The father and son team of Louis and Frederic Berger, and three-signal traffic signal inventor Garrett A. Morgan are the 2021 inductees into the American Road & Transportation Builders Association (ARTBA) Foundation's Transportation Development Hall of Fame.
They were honored, along with the 2019 and 2020 classes, during a May 18 event at ARTBA's virtual Federal Issues Program.
The Hall "honors individuals or families from the public and private sectors who have made extraordinary contributions to U.S. transportation development during their careers." Nominees are considered in two categories:
- Transportation Design & Construction Industry Leaders (Individuals or Families): Recognizes men, women and families who have made significant contributions — beyond just having successful businesses or careers — that have notably helped advance the interests and image of the transportation design, construction and safety industry.
- Transportation Design & Construction Industry Innovators: Honors the men and women who discovered or created a "game changing" product or process that significantly advanced transportation design, construction and/or safety. It seeks to honor the original innovator.
Leader (Family): Louis Berger (1914-1996) and Frederic "Fred" Berger (1947-2015)
"I am not interested in building a bridge just because someone says one is needed. I want to know if it is needed, and why, and where is the best place to put it. I want to know how the building of that bridge will change the lives of the people who use it. The question that the engineer in the modern world must answer is, how can he use his skills and knowledge to help solve the big social problems that confront our society? How can he be a part of his time and a part of the world in which he lives?" Louis Berger, 1968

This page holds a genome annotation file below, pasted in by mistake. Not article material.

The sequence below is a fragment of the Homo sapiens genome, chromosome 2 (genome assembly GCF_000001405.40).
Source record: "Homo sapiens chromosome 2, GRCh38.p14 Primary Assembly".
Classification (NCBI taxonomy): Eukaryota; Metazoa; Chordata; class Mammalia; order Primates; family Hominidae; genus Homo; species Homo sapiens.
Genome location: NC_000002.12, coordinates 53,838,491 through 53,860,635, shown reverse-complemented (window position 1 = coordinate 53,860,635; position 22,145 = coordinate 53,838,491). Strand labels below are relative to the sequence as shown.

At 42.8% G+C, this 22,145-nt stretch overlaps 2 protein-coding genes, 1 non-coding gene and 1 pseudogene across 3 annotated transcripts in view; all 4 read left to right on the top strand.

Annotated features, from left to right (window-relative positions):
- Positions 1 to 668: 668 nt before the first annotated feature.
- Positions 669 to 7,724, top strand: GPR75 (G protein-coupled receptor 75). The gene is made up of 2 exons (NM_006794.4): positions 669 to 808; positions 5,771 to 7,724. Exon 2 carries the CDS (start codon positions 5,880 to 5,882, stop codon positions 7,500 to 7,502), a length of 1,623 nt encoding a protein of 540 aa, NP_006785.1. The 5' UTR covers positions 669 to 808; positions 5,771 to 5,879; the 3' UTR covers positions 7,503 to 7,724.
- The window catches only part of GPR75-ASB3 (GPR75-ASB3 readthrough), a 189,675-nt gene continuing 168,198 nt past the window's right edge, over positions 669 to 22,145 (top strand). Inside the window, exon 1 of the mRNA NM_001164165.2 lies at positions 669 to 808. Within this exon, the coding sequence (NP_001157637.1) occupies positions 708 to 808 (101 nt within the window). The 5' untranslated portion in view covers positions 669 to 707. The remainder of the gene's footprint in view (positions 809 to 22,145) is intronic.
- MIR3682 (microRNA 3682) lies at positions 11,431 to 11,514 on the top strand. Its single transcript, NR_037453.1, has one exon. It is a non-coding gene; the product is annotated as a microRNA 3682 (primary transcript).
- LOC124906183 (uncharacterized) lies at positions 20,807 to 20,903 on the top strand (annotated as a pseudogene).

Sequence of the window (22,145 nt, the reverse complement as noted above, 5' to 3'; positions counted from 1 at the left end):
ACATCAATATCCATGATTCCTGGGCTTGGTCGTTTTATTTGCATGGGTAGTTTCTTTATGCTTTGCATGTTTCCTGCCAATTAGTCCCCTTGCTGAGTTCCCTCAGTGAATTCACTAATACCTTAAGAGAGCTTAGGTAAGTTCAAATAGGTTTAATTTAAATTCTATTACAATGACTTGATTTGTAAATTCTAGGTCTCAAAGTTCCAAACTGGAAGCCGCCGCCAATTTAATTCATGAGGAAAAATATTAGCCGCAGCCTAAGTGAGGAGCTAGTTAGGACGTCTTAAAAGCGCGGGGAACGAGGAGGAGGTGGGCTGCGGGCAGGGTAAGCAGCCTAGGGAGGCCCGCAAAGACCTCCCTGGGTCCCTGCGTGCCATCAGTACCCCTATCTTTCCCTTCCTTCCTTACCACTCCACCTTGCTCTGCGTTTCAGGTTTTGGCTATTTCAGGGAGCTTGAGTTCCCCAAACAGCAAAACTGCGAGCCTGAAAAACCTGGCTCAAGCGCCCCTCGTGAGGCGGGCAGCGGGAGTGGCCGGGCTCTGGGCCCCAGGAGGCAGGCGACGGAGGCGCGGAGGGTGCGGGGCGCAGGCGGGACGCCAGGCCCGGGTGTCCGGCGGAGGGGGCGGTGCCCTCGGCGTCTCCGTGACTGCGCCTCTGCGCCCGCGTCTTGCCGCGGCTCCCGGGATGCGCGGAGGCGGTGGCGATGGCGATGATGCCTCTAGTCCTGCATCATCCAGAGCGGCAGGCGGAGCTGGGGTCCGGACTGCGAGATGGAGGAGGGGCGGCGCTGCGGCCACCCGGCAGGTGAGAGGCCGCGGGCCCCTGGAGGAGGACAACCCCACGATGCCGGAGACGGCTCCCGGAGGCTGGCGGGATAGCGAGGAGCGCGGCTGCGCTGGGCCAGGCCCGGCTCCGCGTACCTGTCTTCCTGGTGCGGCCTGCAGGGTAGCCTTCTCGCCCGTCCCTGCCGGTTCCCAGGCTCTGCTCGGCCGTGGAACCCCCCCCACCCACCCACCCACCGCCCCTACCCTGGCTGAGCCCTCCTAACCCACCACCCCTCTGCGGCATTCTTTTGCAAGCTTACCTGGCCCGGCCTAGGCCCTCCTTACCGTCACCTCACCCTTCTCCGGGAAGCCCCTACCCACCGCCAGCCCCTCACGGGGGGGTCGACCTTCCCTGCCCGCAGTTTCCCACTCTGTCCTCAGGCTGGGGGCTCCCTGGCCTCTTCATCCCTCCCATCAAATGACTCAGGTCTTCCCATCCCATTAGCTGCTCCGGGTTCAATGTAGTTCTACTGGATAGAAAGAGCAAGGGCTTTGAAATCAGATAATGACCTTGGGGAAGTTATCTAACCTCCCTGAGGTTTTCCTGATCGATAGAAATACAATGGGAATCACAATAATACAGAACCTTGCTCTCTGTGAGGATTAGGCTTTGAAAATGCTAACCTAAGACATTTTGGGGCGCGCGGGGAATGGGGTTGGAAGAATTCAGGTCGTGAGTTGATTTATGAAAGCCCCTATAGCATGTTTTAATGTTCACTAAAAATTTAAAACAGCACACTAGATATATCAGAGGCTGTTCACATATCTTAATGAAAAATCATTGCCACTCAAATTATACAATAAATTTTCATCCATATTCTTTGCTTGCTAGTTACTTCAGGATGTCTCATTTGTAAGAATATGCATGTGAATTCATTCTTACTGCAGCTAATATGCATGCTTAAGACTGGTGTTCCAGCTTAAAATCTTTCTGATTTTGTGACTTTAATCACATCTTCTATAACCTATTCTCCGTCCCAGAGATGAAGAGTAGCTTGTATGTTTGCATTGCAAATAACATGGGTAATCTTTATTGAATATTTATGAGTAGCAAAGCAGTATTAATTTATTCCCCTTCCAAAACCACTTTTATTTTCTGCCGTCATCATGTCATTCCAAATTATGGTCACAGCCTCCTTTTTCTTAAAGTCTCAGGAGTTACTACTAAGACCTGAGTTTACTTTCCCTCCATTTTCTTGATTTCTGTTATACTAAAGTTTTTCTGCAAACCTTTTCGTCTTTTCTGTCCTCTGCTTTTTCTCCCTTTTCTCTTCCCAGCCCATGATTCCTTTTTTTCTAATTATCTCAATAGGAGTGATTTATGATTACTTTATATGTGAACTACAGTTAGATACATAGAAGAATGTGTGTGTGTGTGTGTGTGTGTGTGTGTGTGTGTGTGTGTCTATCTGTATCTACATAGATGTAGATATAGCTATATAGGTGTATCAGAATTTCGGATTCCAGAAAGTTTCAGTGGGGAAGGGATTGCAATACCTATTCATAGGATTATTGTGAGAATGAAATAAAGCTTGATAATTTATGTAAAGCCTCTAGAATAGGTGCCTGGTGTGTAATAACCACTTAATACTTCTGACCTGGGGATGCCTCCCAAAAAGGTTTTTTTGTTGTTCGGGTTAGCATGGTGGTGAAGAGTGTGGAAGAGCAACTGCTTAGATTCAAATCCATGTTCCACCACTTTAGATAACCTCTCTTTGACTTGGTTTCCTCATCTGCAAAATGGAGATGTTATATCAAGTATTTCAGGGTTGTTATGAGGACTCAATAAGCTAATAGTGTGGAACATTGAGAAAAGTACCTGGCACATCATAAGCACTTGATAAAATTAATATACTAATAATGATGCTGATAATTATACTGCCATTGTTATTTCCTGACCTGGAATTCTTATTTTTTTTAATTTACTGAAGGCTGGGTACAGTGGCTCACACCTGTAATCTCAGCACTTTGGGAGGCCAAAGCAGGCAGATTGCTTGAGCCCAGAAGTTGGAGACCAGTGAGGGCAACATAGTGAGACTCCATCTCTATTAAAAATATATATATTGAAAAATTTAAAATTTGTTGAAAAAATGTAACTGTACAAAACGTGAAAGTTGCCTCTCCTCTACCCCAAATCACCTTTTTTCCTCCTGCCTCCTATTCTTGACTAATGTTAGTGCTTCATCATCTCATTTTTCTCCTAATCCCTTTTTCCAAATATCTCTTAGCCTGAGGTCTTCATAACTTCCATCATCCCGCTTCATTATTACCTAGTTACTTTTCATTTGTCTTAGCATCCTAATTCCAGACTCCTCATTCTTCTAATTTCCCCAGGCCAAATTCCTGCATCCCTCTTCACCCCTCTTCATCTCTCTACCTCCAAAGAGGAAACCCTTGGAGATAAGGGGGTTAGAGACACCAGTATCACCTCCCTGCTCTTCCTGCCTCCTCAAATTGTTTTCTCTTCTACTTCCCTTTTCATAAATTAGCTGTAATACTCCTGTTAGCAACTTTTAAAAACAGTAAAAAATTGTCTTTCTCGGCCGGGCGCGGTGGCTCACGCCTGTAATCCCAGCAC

In 1953, Berger established an engineering practice — The Louis Berger Group (now part of WSP) — with a handful of employees in a small Pennsylvania office. While the company's initial focus was on soil mechanics and foundation engineering, Berger dreamed of a full-service global engineering firm. He succeeded with help from son Fredric ("Fred") Berger.
While Berger launched the company, Fred emerged as a leader in the policy arena, actively advocating for the engineering industry and its role in globalism. He advised policy makers at the United Nations Educational, Scientific and Cultural Organization (UNESCO), eventually being named UNESCO Ambassador by then U.S. Secretary of State Hillary Clinton. Fred also participated in trade missions to Afghanistan to encourage the redevelopment of the country, driven both by the company's professional work in Afghanistan as well as his personal commitment to establishing the American University in Afghanistan (AUAF).
Together, the Bergers created a company that came to include more than 5,000 employees spanning 70 countries, impacting countless communities through their work and industry and charitable commitments.
Louis Berger, an alumnus of Tufts, bestowed the Louis Berger Chair of Civil and Environmental Engineering and the Berger Family Technology Transfer endowment at Tisch Library. He also endowed several programs at Northwestern University, MIT and the NJ Institute of Technology.
Fred also helped establish the Berger Charitable Foundation to continue the educational and community development giving of the Berger family and company. His legacy bequest is the source of funding for the Foundation's ongoing educational contributions.
Innovators: Garrett A. Morgan
Garrett A. Morgan was a man whose lifetime achievement is a model of dedication to public service, safety and technological innovation.
The child of former slaves and born in Kentucky in 1877, Morgan became an innovator and successful businessman. Driving his Model T Ford through downtown Cleveland, Morgan witnessed a crash between a car and a buggy, which led him to invent and patent the first three-stage traffic signal in the United States. His traffic signal was mounted on a T-shaped pole. It had three different types of signals: stop, go and "stop in all directions" to allow pedestrians to cross streets more safely. Morgan eventually patented his device in Canada and Great Britain and sold it to General Electric for $40,000.
His traffic signal, for which he received a patent in 1923, is considered a forerunner of modern intelligent transportation systems. Prior to his invention, most traffic signs in use had only two positions: stop and go. These manually operated two-position signals were an improvement over uncontrolled intersections, but because they allowed no interval between stop and go commands, collisions at busy intersections were common. Morgan's third position halted traffic in all directions before vehicles proceeded on either of the intersection's roads, thereby improving safety.
For more information, visit www.artbahalloffame.org.
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